In our previous blog, we described the three major data issues facing banks as they plan the implementation of the Fundamental Review of Trading Book (FRTB), the Basel Committee on Banking Supervision (BCBS) rules aimed at strengthening banks’ capital positions and reducing their exposure to trading risk.

We shall discuss the first issue “Risk Sensitivities Sourcing” in this blog.

Capital requirements using a revised standardized approach (SA) are now mandatory for all banks and have to be reported for all trading desks and at a firm-wide, consolidated level to enable a like-for-like comparison.  Compared to previous standardized models, the SA under FRTB rules makes use of risk sensitivities to capture both linear and non-linear risk in the trading desk.1  

Added complexity comes along with the mandatory requirements for calculating risk charge using SA, as banks to calculate Delta, Vega and Curvature sensitivities across all risk classes.  The rules specify the maturity buckets for each risk class and sensitivity combination in order to arrive at a final sensitivity value per bucket using netting rules. This should lead to a comprehensive calculation of risk using SA, adding to the computation complexity not required under earlier rules.2  

To highlight this complexity, the number of buckets for each sensitivity and risk class combination under a sensitivities-based method for SA appears in Table 1.

Table 1. Number of buckets for sensitivities calculation

Source: “Minimum capital requirements for market risk.” Basel Committee on Banking Supervision, January 2016.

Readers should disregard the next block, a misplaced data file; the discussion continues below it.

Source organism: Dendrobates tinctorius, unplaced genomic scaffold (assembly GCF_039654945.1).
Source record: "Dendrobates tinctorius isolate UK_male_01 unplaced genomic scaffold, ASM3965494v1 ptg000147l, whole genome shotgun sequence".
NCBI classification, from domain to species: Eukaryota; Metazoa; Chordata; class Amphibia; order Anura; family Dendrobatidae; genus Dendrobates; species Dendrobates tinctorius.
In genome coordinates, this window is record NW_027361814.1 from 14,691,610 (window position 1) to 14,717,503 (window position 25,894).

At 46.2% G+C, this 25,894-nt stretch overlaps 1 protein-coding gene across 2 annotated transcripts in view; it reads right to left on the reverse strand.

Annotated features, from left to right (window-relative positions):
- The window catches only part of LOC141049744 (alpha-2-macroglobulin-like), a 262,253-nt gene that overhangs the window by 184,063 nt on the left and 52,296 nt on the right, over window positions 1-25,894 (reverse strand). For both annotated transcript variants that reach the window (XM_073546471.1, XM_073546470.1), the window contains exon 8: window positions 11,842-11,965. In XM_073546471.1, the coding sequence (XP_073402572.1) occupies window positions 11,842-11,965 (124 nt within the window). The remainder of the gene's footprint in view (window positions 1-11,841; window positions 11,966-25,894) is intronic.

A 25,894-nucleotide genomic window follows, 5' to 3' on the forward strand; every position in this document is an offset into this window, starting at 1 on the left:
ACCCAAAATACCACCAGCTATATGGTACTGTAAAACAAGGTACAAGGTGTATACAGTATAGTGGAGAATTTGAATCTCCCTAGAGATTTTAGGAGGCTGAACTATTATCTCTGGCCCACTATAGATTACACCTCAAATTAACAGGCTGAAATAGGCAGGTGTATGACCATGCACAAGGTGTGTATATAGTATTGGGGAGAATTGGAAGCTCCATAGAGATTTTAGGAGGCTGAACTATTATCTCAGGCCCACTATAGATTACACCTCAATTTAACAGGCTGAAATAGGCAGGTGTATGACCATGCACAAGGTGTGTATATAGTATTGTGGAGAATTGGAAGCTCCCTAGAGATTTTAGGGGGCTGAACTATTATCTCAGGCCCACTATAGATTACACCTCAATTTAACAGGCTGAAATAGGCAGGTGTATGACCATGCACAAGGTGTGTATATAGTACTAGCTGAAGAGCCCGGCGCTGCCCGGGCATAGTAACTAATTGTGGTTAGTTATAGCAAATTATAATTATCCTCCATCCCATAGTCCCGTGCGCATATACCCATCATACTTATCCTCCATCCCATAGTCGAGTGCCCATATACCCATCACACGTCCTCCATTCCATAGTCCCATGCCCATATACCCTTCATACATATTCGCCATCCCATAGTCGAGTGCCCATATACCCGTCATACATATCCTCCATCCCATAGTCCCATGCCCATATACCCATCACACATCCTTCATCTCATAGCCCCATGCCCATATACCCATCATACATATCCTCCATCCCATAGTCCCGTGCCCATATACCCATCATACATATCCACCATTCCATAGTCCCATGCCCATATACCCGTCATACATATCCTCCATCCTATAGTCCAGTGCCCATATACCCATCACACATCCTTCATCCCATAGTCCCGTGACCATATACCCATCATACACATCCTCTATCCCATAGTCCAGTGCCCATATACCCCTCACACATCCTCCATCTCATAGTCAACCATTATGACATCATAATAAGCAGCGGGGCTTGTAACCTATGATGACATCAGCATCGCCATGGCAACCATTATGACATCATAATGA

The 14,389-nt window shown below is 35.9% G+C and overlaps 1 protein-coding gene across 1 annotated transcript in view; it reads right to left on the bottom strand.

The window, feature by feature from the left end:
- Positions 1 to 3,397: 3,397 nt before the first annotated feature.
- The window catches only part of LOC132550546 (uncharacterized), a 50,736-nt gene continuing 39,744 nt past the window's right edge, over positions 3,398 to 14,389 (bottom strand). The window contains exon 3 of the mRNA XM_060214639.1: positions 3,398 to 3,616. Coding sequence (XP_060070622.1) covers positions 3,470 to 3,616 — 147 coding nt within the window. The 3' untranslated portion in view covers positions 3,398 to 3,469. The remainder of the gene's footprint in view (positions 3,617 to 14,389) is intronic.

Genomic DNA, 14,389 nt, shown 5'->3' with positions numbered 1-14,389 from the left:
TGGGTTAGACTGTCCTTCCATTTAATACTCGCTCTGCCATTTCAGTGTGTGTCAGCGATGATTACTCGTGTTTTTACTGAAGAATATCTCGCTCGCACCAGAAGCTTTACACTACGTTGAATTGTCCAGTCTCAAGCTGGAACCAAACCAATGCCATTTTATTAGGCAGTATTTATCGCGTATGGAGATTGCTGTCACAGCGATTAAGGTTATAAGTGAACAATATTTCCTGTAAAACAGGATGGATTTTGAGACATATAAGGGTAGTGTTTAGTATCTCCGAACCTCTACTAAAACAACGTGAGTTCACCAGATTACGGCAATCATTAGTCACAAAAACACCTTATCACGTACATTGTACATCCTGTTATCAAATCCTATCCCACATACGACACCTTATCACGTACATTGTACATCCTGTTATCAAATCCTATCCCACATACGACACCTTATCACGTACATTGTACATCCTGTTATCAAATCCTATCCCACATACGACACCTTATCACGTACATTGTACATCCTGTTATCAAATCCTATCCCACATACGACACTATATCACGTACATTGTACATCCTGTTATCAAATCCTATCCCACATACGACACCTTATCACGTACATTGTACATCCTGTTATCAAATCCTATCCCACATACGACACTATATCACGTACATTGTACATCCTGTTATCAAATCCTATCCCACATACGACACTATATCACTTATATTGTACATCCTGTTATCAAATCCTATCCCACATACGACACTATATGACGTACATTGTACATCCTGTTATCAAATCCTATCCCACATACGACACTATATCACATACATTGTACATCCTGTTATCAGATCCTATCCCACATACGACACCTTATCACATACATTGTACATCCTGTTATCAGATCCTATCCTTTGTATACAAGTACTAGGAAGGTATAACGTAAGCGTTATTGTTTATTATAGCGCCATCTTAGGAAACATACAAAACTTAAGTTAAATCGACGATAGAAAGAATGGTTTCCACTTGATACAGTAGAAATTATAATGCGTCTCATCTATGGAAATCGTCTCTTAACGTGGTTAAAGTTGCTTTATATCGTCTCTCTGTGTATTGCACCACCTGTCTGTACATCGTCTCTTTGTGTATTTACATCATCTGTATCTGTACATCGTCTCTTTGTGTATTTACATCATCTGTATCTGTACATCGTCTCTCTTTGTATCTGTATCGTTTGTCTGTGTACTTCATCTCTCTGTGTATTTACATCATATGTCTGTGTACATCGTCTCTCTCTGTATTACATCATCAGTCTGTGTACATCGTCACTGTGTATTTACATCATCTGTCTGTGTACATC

A bank now has to compute at least 79 different calculation inputs (excluding GIRR and Foreign Exchange (FX) risk, also assuming that the market portfolio has assets across the buckets) for each sensitivity class for risk computation under SA.  For example, the new prescribed risk factors and liquidity computation complexity may lead to as many as 12,000 calculations per trade compared to the current 250 – 500 calculations per trade.3

The SA has introduced the concept of curvature risk to capture nonlinear risk, which is not captured by delta of the instruments with optionality. Curvature risk is not a second order approximation, but rather a full revaluation which is needed for every instrument affected.4 We believe this means that banks should change infrastructure, data availability and (IT) capacity to run the revaluation for all products with optionality.

The new rules specify that the sensitivities should be calculated on the prices of instruments or on pricing models which are used for P&L reporting or market risk management within the bank. This calls for consistency between the calculations used for computing sensitivities and the valuation models being used by the front office for trading purposes.5

In our next blog, we will look at challenges posed by the second of three FRTB-related issues, market data sourcing. 

For more information see SlideShare deck: “Fundamental Review of the Trading Book (FRTB) – Data Challenges

References

  1. “Minimum capital requirements for market risk.” Basel Committee on Banking Supervision, January 2016. Access at: http://www.bis.org/bcbs/publ/d352.htm
  2. Ibid
  3. Accenture estimate based upon discussions with clients, May 2016
  4. “Minimum capital requirements for market risk.” Basel Committee on Banking Supervision, January 2016. Access at: http://www.bis.org/bcbs/publ/d352.htm
  5. Ibid

 

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